When the casing is deflected from vertical so that strain gauge 14b is compressed the unbalance of the bridge circuit causes a signal to pass through conductor 140 to motor 14 so that the motor operates the propeller 14a to provide the thrust required to move the platform and bring the casing back to vertical. When the casing is bent so as to extend the strain gauge 14b, a signal opposite in sign passes through the conductor 140 to motor 14 and turns the propeller 14a in the opposite direction so as to bring the casing back to vertical and the bridge back to balance. The amount of thrust provided to the propeller 14a is determined by the amount of deviation from vertical from the casing which is, in turn, reflected in the amount of unbalance of the bridge circuit. Thus, the motors 14, 15 and 16 are constantly alert to any deviation from vertical of the casing 12 and instantly react to maintain the casing substantially vertical.
Anchors can also be employed to aid in maintaining the structure on location when the depth of the water does not prevent the use of anchors. Anchor line length is usually about 7 times the depth of the water and this will usually limit the use of anchors.
Strain gauges are well known and can be of the type disclosed in Simmons Patent 2,292,549 (1942), and when bonded to the casing the change in resistance of the gauge is proportional to the bend in the casing. The entire bridge circuit can be mounted at the bottom of the body of water or, alternatively, the strain gauge and matching resistor can be mounted at the body of water and the balancing resistors can be mounted at the surface with the motor control apparatus.
An alternate means for control of motors 14, 15 and 16 is shown in FIGURE 4 wherein the signal amplified by amplifier 29 actuates a servo system 40 which in turn controls motor 14d which can be the reversible electric motor 14 of FIGURE 3 or can be a unidirectional electric motor or air internal combustion motor or other prime mover. Servo 40 controls propeller 146, which can be a variable pitch or reversible pitch propeller, when the motor 14d is a unidirectional prime mover. Servo systems, variable pitch propellers and reversible pitch propellers are well known in the art.
That which is claimed is:
1. A free-floating, water-borne, well drilling platform system comprising a platform; a plurality of floats secured to said platform so as to support said platform above a body of water; a casing having the upper open end Secured to said platform and the lower open end secured in an earthen formation beneath said platform; at least 3 strain gauges secured to said casing at a point above and adjacent the bottom of said body of water and equally spaced about the casing; at least 3 propulsion units positioned on said platform each of which is in a vertical plane which includes one of said strain gauges, the center of the pipe and the direction of thrust of one of said propulsion units; a prime mover operatively connected to each propulsion unit; and an electrical circuit comprising a Wheatstone bridge connecting each strain gauge with each motor in the same vertical plane wherein the strain gauge forms one arm of the Wheatstone bridge so that when the casing is bent thrust is produced to remove the bend from the casing.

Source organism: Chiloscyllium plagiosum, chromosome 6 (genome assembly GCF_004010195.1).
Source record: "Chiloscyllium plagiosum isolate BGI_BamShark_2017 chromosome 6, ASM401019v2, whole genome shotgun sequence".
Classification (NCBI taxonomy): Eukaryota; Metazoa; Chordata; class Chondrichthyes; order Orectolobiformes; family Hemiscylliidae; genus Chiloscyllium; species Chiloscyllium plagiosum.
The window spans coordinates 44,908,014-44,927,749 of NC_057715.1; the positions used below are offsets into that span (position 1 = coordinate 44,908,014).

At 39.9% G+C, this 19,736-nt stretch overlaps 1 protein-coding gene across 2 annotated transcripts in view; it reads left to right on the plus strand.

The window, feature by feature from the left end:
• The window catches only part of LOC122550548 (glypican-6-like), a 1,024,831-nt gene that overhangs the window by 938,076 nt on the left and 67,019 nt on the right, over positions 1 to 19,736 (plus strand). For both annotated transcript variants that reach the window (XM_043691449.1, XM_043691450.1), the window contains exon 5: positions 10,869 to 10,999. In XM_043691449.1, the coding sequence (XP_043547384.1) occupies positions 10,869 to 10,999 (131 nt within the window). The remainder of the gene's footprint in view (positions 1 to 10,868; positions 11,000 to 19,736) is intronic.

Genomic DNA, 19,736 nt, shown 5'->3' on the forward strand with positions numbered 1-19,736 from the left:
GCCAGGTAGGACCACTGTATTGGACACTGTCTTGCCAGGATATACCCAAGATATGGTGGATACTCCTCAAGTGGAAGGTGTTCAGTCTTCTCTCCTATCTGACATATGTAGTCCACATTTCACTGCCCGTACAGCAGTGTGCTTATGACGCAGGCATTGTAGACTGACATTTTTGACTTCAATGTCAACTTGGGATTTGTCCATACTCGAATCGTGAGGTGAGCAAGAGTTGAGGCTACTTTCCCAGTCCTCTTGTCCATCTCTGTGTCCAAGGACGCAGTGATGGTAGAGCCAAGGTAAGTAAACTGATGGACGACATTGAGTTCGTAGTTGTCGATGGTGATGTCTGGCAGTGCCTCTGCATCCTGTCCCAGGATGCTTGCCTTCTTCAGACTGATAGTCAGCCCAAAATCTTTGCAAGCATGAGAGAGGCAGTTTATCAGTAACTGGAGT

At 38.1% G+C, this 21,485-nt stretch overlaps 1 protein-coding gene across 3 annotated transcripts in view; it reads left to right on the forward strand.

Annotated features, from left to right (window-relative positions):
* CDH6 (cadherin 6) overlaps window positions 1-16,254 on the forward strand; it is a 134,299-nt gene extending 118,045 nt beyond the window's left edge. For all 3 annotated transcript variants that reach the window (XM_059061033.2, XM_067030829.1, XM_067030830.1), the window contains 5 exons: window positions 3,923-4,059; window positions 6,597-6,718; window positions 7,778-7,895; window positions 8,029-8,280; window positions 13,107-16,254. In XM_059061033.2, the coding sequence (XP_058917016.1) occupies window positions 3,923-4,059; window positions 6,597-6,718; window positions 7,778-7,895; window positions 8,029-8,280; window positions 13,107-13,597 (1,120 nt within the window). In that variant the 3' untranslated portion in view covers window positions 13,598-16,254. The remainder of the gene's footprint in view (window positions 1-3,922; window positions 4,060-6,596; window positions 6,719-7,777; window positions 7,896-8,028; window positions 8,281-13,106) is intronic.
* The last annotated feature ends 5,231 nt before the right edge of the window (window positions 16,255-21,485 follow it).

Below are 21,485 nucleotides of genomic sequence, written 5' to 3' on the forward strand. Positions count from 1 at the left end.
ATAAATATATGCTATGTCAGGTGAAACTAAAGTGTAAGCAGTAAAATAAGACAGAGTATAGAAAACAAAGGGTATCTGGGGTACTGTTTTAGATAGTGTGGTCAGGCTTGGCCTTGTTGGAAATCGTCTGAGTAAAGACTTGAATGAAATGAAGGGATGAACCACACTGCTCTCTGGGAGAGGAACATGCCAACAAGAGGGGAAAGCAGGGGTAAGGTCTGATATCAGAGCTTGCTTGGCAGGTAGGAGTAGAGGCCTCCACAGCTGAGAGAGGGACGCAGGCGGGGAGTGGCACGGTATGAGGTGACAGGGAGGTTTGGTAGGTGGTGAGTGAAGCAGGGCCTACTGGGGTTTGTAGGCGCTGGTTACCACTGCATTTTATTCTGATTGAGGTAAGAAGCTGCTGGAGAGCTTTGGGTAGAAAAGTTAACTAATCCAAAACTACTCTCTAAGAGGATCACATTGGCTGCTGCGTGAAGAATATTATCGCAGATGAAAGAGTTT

2. A floating structure comprising a platform; flotation means to support said platform upon a body of water; a casing extending from said platform to a point within the earth beneath said platform; at least three propulsion units substantially equally spaced about the periphery of said platform and positioned so as to thrust along a line passing through said propulsion unit and the center of the casing at said platform; a reversible electric motor operatively connected to each propulsion unit; at least three strain gauges secured to said casing at a point adjacent the bottom of the body of water each of which is in the same vertical plane which includes the center of the pipe and the direction of thrust of the propulsion unit; and an electrical circuit connecting each strain gauge with each motor in the same vertical plane so as to produce thrust in the direction of said casing when the strain gauge is compressed and in the opposite direction when the strain gauge is expanded.
References Cited by the Examiner UNITED STATES PATENTS 2,512,055 6/50 Dillon 318-488 2,623,717 12/52 Price 244-82 2,626,115 1/53 Atwood et al. 24482 X 2,650,046 8/53 Vanderlip 244-17.13 2,718,365 9/55 White 244-76 2,736,856 2/56 Sasaki et al. 318-489 2,754,465 7/56 Brier 318-488 2,796,576 6/57 Braddon et a1 318-489 2,934,292 4/60 Visser 24488 2,987,027 6/61 Wanzer 114-122 3,010,214 ll/61 Postlewaite 33-215 3,041,995 7/62 Newcomb 114-144 3,066,635 12/62 Augustin 114-144 3,121,954 2/64 Foster 114-144 X MILTON BUCHLER, Primary Examiner.
ANDREW H. FARRELL, Examiner.